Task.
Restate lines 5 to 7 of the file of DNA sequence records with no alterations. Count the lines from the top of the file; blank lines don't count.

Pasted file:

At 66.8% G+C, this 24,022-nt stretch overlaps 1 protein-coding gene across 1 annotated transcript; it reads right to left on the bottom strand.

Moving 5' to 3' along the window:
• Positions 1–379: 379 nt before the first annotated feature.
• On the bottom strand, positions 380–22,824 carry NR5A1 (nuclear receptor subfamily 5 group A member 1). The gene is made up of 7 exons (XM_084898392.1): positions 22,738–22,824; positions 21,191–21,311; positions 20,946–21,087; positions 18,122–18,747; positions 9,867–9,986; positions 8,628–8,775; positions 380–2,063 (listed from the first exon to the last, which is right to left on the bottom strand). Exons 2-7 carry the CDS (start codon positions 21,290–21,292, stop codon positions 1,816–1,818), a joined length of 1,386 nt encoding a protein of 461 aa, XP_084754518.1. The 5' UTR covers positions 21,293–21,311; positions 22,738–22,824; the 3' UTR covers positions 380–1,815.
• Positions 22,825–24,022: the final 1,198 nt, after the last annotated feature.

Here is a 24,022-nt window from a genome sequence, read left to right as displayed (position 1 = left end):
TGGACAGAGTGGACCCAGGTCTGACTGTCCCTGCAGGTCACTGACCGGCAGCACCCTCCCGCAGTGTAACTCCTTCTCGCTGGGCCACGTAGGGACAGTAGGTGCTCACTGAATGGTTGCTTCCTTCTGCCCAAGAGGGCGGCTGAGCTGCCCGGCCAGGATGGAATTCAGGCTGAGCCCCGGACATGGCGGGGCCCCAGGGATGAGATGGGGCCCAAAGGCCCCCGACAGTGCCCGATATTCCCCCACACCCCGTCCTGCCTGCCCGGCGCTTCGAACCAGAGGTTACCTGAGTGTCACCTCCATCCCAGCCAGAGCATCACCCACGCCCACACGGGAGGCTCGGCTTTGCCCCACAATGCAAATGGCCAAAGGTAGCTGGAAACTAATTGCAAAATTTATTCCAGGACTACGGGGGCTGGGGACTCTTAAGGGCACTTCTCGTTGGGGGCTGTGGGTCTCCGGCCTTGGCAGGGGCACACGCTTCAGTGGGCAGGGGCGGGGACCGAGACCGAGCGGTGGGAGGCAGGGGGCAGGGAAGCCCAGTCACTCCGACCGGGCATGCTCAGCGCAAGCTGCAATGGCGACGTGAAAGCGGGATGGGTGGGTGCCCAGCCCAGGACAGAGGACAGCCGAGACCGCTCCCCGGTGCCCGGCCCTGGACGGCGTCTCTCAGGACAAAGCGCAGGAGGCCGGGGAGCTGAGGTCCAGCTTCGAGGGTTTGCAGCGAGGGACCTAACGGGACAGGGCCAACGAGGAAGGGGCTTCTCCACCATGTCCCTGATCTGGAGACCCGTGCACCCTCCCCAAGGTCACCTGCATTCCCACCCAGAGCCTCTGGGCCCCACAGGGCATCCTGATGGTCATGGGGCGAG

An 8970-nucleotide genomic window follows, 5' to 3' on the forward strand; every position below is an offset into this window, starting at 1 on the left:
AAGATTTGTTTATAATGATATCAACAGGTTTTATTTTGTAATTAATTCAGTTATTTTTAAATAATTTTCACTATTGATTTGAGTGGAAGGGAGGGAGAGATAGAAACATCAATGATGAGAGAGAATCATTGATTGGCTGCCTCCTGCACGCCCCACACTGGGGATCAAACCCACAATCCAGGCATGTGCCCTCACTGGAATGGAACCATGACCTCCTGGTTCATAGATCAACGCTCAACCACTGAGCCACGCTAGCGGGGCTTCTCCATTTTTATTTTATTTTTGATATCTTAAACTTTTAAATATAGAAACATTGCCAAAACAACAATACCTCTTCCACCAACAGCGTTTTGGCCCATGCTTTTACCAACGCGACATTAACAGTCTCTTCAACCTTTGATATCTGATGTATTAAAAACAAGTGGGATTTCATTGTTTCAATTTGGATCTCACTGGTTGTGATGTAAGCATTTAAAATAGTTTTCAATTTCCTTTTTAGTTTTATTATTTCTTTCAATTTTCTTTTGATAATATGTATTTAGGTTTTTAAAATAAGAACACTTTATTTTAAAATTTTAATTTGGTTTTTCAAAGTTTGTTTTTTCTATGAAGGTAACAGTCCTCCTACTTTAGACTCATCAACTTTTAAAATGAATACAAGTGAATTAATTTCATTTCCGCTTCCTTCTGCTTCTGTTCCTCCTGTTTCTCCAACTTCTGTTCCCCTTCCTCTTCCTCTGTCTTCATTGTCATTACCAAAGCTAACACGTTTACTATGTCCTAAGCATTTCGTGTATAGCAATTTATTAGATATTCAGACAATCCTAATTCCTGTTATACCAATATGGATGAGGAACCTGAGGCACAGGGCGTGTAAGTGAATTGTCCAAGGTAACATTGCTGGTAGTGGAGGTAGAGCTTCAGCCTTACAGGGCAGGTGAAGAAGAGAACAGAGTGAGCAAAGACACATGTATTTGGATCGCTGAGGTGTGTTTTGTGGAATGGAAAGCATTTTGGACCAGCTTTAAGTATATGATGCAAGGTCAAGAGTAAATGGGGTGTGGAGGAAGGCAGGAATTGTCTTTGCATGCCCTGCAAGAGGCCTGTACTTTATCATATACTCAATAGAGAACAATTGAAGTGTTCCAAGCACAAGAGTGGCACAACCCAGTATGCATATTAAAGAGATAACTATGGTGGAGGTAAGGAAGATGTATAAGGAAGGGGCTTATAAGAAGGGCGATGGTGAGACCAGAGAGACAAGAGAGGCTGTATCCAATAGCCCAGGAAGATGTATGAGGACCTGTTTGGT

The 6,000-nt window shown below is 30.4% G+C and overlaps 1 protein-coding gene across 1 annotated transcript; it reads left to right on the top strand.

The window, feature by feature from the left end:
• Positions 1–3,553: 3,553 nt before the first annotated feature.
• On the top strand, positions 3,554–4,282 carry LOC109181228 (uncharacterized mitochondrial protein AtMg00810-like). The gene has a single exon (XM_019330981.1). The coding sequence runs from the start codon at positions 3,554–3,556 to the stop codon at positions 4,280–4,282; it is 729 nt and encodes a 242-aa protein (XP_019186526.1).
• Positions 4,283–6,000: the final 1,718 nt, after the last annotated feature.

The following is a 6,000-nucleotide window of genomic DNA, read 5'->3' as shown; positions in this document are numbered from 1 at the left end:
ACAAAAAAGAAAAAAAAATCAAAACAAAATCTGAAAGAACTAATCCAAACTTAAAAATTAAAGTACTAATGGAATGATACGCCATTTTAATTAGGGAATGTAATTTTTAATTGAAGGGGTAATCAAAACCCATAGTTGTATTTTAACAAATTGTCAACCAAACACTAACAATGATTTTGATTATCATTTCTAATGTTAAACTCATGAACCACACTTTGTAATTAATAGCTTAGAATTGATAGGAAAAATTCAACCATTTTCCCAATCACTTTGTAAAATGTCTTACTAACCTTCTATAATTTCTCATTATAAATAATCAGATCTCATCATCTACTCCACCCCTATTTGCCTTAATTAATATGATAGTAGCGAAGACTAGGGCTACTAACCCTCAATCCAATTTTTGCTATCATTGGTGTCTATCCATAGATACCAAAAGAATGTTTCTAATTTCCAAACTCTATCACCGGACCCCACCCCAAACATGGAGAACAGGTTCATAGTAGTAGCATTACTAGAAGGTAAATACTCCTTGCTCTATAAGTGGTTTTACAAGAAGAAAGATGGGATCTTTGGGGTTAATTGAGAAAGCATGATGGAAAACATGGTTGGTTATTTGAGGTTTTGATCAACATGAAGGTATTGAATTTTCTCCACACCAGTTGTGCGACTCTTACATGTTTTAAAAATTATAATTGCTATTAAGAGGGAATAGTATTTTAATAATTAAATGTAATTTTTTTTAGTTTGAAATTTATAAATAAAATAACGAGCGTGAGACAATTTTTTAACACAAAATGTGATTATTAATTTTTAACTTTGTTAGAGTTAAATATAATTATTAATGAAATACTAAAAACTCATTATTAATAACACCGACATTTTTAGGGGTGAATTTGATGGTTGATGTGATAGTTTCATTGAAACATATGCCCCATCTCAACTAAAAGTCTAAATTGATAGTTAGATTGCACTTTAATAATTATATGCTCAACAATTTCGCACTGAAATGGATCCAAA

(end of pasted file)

• Positions 22,825–24,022: the final 1,198 nt, after the last annotated feature.

Here is a 24,022-nt window from a genome sequence, read left to right as displayed (position 1 = left end):
TGGACAGAGTGGACCCAGGTCTGACTGTCCCTGCAGGTCACTGACCGGCAGCACCCTCCCGCAGTGTAACTCCTTCTCGCTGGGCCACGTAGGGACAGTAGGTGCTCACTGAATGGTTGCTTCCTTCTGCCCAAGAGGGCGGCTGAGCTGCCCGGCCAGGATGGAATTCAGGCTGAGCCCCGGACATGGCGGGGCCCCAGGGATGAGATGGGGCCCAAAGGCCCCCGACAGTGCCCGATATTCCCCCACACCCCGTCCTGCCTGCCCGGCGCTTCGAACCAGAGGTTACCTGAGTGTCACCTCCATCCCAGCCAGAGCATCACCCACGCCCACACGGGAGGCTCGGCTTTGCCCCACAATGCAAATGGCCAAAGGTAGCTGGAAACTAATTGCAAAATTTATTCCAGGACTACGGGGGCTGGGGACTCTTAAGGGCACTTCTCGTTGGGGGCTGTGGGTCTCCGGCCTTGGCAGGGGCACACGCTTCAGTGGGCAGGGGCGGGGACCGAGACCGAGCGGTGGGAGGCAGGGGGCAGGGAAGCCCAGTCACTCCGACCGGGCATGCTCAGCGCAAGCTGCAATGGCGACGTGAAAGCGGGATGGGTGGGTGCCCAGCCCAGGACAGAGGACAGCCGAGACCGCTCCCCGGTGCCCGGCCCTGGACGGCGTCTCTCAGGACAAAGCGCAGGAGGCCGGGGAGCTGAGGTCCAGCTTCGAGGGTTTGCAGCGAGGGACCTAACGGGACAGGGCCAACGAGGAAGGGGCTTCTCCACCATGTCCCTGATCTGGAGACCCGTGCACCCTCCCCAAGGTCACCTGCATTCCCACCCAGAGCCTCTGGGCCCCACAGGGCATCCTGATGGTCATGGGGCGAG